Until his sad, untimely death last month, Bill Paxton was one of the true under-celebrated actors of his generation. As a genre star, he had legions of dedicated fans (and apparently an army of co-stars eager to sing his praises as a decent, hard-working, charming guy to boot), but he always seemed more likely to register with casual movie-goers as That Guy. His few directing credits, including Frailty, garnered even less mainstream notice, though no small amount of cult adoration.
Frailty is as bare-bones and elemental as horror comes, but Paxton builds real terror from the mundane. The story of a working-class dad (Paxton) convinced he can see devils masquerading as regular people, and so is tasked with ridding the world of them, it’s devoid of special effects or even jump-scares. The horror lies in his maniac commitment to the mission — his voice almost never wavers, nor is he the kind of guy who needs to shout — and the ways he enlists his sons help to get the job done.
Matthew McConaughey plays one of those children, now grown and telling the story to a skeptical detective (the always-welcome Powers Boothe) who’s tracking a serial killer. Alongside John Sayles’ essential Lone Star, it might be his best performance, pre-McConaissance: all stoner Texan drawl and a fierce commitment he seems to have picked up from his dad, McConaughey helps set the uneasy mood.
There’s nothing groundbreaking in Paxton’s direction of Frailty: “workmanlike” is probably the word, with a particular affection for fades between past and present. But that same, almost documentary feel imbues the narrative with a cold chill, as the detective discovers some really unsettling corners of a single man’s faith and its effects on his family.
“Frailty” is a strange title for the film: does it refer to the weakness of the flesh? The ease with which children can be imprinted? The thin line that divides faith and madness? When Paxton brings up the story of Isaac, it comes as no surprise. Frailty places us in a Kierkegaardian grey area, where visions from God could just as easily be indications of mental illness, but they can’t, morally, be shrugged off.
Paxton will be lovingly remembered by anyone who grew up watching Alien, The Terminator, or Predator 2 (the superior Predator; come at me) … not to mention Near Dark, Titanic, Apollo 13, Twister, True Lies, or HBO’s Big Love.
But in Frailty, we see something of a more personal vision emerge, focused on conflict between the rational view of life as it’s lived and the absurd intimations of the divine. As usual with such things, when done well, Frailty is genuinely terrifying.
Frank and Caroline Mouris’ experimental short somehow garnered an Oscar in 1974, despite being weird as hell. The 70s! It was a different time.
Composed entirely of magazine clippings and other found art, Frank Film overlays dual audio tracks that vie for the viewer’s attention. The result is sometimes a maddening cacophony and sometimes a kind of harmony or counterpoint, as the detritus of modern images flash before us and a narrator tells the story of how he came to make the film. It’s insane, postmodern, expertly accomplished, and somehow counter-intuitively watchable, or at least absorbing.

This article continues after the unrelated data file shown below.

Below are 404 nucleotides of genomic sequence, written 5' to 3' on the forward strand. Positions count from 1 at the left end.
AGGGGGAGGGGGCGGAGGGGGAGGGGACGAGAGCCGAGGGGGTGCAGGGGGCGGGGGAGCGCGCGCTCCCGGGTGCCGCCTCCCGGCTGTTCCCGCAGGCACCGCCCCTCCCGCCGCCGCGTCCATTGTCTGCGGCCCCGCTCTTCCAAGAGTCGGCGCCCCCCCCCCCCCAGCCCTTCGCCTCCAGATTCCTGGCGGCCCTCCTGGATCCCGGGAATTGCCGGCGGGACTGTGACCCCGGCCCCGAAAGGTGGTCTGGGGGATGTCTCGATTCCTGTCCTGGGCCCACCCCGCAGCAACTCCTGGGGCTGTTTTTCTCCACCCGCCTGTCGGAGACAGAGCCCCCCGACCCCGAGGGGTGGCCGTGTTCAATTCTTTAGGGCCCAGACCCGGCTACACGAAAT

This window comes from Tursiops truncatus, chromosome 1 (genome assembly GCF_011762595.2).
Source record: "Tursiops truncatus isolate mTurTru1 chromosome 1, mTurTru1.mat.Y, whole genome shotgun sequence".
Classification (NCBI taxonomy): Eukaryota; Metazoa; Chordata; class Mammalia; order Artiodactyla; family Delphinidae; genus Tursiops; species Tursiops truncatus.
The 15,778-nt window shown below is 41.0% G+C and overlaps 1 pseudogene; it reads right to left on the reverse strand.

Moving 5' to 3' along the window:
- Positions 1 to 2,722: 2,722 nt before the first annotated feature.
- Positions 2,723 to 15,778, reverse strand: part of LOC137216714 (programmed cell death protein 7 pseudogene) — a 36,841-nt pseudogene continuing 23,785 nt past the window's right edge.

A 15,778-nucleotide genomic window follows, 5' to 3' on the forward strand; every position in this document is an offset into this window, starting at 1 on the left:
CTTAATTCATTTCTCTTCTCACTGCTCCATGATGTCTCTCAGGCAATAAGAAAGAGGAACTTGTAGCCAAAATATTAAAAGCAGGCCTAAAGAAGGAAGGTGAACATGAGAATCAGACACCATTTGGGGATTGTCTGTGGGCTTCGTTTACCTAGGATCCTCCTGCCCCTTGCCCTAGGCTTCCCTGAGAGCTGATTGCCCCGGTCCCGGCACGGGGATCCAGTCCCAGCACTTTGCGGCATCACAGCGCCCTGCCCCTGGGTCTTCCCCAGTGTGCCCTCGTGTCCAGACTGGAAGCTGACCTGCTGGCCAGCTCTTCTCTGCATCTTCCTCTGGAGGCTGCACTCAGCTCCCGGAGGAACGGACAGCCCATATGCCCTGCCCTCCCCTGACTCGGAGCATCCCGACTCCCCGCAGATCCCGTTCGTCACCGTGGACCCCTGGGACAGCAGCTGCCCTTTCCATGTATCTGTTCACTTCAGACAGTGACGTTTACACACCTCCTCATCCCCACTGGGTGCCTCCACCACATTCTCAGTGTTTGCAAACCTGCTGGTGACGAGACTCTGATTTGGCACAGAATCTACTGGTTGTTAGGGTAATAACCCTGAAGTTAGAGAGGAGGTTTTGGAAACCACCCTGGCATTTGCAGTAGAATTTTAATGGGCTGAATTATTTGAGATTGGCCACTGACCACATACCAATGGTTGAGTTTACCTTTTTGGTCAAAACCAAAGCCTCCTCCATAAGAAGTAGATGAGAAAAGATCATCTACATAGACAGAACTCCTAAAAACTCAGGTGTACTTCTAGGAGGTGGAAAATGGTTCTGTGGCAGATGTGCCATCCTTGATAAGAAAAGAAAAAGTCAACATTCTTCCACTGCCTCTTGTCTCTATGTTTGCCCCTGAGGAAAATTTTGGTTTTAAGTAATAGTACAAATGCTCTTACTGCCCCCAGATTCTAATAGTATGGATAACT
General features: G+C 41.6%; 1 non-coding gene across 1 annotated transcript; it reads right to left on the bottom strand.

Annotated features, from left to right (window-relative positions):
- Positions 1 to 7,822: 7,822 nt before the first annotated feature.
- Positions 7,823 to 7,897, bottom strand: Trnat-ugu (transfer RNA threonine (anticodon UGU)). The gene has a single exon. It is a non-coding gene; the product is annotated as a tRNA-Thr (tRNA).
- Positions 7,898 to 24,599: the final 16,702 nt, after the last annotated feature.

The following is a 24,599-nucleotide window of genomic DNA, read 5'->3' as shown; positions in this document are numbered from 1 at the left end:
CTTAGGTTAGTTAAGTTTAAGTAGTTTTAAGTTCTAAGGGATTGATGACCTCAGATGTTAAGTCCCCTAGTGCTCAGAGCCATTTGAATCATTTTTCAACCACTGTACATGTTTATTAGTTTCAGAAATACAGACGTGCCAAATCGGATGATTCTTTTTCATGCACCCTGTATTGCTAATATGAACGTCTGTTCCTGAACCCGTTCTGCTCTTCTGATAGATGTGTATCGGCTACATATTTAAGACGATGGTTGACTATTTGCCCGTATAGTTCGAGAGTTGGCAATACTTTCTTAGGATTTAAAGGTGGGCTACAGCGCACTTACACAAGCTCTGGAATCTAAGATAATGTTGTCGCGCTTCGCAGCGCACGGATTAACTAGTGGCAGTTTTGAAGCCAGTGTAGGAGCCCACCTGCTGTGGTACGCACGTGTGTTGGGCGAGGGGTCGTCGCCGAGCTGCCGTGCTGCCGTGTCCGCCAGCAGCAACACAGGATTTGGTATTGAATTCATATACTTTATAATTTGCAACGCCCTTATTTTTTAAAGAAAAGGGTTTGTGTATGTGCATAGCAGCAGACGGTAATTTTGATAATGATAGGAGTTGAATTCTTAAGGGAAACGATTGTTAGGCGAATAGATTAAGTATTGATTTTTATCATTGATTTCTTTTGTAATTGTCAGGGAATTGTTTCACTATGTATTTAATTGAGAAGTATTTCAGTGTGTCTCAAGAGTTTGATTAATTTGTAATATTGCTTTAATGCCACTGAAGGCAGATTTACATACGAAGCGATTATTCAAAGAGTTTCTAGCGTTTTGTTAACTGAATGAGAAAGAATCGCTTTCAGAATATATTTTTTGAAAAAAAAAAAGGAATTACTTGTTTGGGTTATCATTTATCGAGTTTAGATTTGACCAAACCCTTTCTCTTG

I would never specifically advocate mind-altering drugs as a prerequisite for viewing a film, but in this case, it probably can’t hurt.
You know what else was a different time? The 90s. And nothing says “the 90s” quite as much as a coven of feminist witches featuring Fairuza Balk and Neve Campbell.
(Streaming on Netflix)
Have you watched the first and greatest of the Christopher Guest mockumentaries recently? Why not? It’s hilarious.
Not long ago, the good folks at The Next Picture Show talked about Spinal Tap‘s influence on The Lonely Island and the hilarious Popstar: Never Stop Never Stopping, and one aspect of the discussion that jumps out is the miracle of editing and compression in Guest’s masterpiece. There is hardly a wasted scene here: the film is impossibly tight for an unscripted goof, distinguishing it from some of its imitators (including Guest’s later work).
“It goes to 11.” “Perhaps we could rearrange the choreography, so as not to trod upon it.” “A fine line between clever and stupid.” “Never found out whose vomit it was.”
We could go on all day. Instead, let’s just rewatch This Is Spinal Tap.
(Streaming on Netflix)
Sticking with the fake documentary, Taika Waititi and Jemaine Clement’s What We Do In The Shadows carries on the tradition in admirable fashion. Equal parts sweet and ridiculous, their film reimagines the single-camera aesthetic, giving us something like The Real World except about vampires. Both leads (and directors, and writers) are hilarious — fans of Flight of the Conchords and Hunt for the Wilderpeople will be unsurprised.
The basic premise of ageless vampires sharing a group house in Wellington, New Zealand is funny enough, but What We Do In The Shadows is also filled with stellar improv and some knowing nods to the horror genre in general. (I’m particularly fond of the brief appearance of Rhys Darby — Murray, from the Conchords — as a rather proper lycanthrope leader, with no tolerance for offensive language: “Hey, now. We’re werewolves, not swear-wolves.”)
(Streaming on Amazon Prime)